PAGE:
Upcoming Events

Book Club: Editing Canadian English — December 5

We’re reading Editing Canadian English, third edition. Need a copy? Order it from UBC Press, Indigo, Amazon or your favourite bookseller. The Ottawa Public Library has 12 copies in circulation. There’s also a Kobo edition. This meeting will focus on Chapters 1-5.

Tuesday, December 5, 5:30 p.m.

Le Moulin de Provence KD, 30 Metcalfe St., Ottawa (Not the Byward Market location)
Seminars — November 30December 12

Invest in yourself at every stage of your career with our professional development seminars. Take advantage of discounted rates for members. Learn more and register on our website.

Creating a House Style Guide: A Simple Tool for Producing Better Documents Faster: Thursday, November 30

Stylistic Editing: Tuesday, December 12

All seminars are held at the Capital Hill Hotel & Suites, 88 Albert Street, Ottawa, from 9 a.m. to 4 p.m.

My thoughts on Writing and Editing for the Web—By Virginia St-Denis

Note from Bhavana Gopinath, Blog Editor: Editors Canada Ottawa–Gatineau presented Moira White’s seminar, Writing and Editing for the Web, on November 8, 2017. I attended that seminar, and found it be informative and thought-provoking. Here’s another take from an Editors Canada member, who took the same seminar in 2016.

I am a 25-year publishing professional—writing, editing, photographing, desktop publishing and managing newspapers, magazines and journals. The majority of my work has been in print and I have personally experienced the decline in this industry. To help me transition into online and social media platforms, I am taking various courses and seminars.

One such seminar was Writing and Editing for the Web through the Ottawa–Gatineau Branch of Editors Canada. I read printed material differently than I read web pages and I don’t think I’m alone. I wanted to learn the difference so I could better use online platforms to meet my readers’ wants and needs.

Moira White of Ubiquitext and past president of Editors Canada presented the full-day seminar on November 24, 2016. I was particularly interested in learning techniques that draw readers to web pages and creating engaging content to keep them there longer.

For Moira, the answer to my question of how people read online today is simple: They don’t! (How’s that for a quotable quote? lol) Most people skim for information.

As a November 2013 report showed, more people get information on their mobile devices than their laptop and desktop computers. Mobile devices have narrower columns of text, giving the illusion of longer, more intimidating paragraphs. I need to remember to provide bite-sized chunks of information in smaller paragraphs because of that one fact.

As well, people retain less information when reading online, which makes organizing information into small chunks and providing plenty of headings even more important.

Moira suggests writing for the web should answer only three questions in this order:

  1. What?
  2. So what?
  3. Now what?

This gets the take-home message out quickly and succinctly, then provides context before making a call to action.

She also suggests starting each paragraph with a topic sentence (remember those from grade school?) For those who don’t remember, the first sentence of each paragraph introduces what the rest of the paragraph will be about. If readers want more information, they will read it. If not, they go to the next paragraph.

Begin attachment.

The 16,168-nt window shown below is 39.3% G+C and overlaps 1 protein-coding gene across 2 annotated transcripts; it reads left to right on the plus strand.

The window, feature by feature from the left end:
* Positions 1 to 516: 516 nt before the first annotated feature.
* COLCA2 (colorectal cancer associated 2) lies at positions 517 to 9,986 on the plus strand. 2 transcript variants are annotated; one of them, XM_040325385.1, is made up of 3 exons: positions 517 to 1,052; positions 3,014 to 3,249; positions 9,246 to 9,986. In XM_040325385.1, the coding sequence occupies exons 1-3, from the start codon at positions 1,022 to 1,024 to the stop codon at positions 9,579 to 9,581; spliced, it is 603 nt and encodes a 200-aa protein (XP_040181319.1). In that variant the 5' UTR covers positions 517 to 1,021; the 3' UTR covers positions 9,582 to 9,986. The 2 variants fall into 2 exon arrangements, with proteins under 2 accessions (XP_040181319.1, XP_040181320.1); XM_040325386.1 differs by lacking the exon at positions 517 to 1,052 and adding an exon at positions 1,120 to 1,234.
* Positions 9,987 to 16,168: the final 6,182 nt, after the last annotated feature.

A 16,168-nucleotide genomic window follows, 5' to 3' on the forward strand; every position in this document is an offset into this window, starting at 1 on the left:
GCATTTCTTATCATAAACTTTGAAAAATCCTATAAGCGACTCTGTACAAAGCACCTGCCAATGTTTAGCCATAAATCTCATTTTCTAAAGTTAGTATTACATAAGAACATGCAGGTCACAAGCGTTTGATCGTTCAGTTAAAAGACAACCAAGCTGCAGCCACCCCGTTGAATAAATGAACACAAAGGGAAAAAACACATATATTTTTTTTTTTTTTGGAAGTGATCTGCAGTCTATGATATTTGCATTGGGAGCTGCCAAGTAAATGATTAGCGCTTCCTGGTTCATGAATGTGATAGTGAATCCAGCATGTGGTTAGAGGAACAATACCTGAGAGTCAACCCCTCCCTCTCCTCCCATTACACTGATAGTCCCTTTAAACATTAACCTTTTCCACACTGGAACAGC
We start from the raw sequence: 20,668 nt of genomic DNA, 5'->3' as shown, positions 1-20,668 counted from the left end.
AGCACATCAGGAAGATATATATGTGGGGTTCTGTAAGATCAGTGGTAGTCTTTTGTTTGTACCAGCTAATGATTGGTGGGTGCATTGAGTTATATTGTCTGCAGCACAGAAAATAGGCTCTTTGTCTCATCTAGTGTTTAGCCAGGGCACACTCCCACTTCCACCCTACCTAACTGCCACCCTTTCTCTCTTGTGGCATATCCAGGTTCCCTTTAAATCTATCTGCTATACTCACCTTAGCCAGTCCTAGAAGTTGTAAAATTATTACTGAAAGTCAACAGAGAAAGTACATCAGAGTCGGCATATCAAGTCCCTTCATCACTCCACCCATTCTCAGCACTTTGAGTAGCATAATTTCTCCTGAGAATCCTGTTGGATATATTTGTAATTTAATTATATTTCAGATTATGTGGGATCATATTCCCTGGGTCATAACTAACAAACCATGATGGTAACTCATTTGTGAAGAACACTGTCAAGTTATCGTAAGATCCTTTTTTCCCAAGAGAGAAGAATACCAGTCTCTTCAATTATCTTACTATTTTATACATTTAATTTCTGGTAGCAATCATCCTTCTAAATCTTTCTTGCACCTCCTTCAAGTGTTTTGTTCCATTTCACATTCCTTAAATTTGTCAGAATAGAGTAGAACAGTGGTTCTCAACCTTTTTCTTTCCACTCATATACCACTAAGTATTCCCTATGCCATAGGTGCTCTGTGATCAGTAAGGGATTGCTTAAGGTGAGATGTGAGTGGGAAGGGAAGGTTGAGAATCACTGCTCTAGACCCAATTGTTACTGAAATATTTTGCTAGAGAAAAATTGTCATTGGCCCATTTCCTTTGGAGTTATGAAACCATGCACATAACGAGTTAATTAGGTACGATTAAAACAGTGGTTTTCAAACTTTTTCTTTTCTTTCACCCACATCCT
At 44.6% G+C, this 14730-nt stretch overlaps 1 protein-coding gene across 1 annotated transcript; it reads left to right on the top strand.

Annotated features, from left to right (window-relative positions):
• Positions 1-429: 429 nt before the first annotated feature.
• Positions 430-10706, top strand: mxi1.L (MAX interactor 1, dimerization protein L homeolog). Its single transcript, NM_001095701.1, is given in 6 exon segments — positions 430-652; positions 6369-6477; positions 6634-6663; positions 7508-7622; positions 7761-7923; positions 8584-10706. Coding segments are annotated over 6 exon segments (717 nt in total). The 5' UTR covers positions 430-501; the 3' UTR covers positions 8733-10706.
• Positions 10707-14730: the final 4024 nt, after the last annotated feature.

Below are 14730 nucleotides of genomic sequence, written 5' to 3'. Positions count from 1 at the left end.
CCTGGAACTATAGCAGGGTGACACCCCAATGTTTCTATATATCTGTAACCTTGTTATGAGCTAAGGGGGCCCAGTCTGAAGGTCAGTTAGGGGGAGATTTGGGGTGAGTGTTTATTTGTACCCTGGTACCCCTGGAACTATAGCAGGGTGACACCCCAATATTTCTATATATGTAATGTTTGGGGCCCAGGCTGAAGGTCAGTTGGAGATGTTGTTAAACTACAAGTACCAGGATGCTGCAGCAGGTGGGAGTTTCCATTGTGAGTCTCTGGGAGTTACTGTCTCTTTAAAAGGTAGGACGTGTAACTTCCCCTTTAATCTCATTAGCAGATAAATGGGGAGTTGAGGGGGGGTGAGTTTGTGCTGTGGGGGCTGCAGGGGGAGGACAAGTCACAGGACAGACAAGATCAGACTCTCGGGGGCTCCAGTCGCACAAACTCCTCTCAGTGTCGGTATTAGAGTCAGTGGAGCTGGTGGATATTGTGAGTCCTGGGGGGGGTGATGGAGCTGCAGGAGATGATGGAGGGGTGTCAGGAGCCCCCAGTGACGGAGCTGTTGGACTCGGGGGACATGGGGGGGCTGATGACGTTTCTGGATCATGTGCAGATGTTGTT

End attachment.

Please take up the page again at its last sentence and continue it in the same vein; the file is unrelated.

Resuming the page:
As an Editors Canada member, I get a $125 discount on each of their seminars. (http://www.editors.ca/local-groups/ottawa-gatineau/seminars-ottawa-gatineau) The majority of the six seminars I took last year and two I’ve already taken this year (I have one more in March), have been invaluable. I expect I will take more next year. I highly recommend them.


During the Writing and Editing for the Web seminar for Editors Canada, Moira White explains how writers encode and readers decode information. Depending on which medium the writer chooses to share their message, readers can provide feedback.

Photo by Virginia St-Denis


Meet the Instructor: Electronic Editing for Editors by Cécile Dubois

Cecile Dubois

Are your Electronic Editing skills up to par?

Microsoft Word is ubiquitous. Whether or not it is the primary word processing tool for your work, as a writer and editor, your co-workers and clients generally expect you to be highly proficient. Are you?  We asked Cécile Dubois, who will be leading the Electronic Editing seminar on Friday, March 24th 2017, to tell us a little bit about what to expect.

Q. Who would benefit from taking this seminar?

A. This seminar is targeted for intermediate users who wish to become more efficient with Word, or as a refresher for those who haven’t used Word for a while and want to become familiar with changes and new features in different versions. This session takes you out of the work environment and gives you an opportunity to sharpen your skills.

Q. Is it possible to get though the seminar without a laptop?

A. It would be best to have a laptop to be able to do the exercises along with me. People learn much better by doing than by watching, but a laptop is not absolutely obligatory. I strongly recommend bringing one with MS Word 2010, 2013, or 2016.

Q. How will what I learn be relevant to my work?

A. When we work, we usually use the same familiar set of features that we know well, but we do not always have the time (or the need) to discover what other toolsets are available. We will cover many tips and tricks to make you more efficient and a power user!

Q. What if I have some specific questions or needs?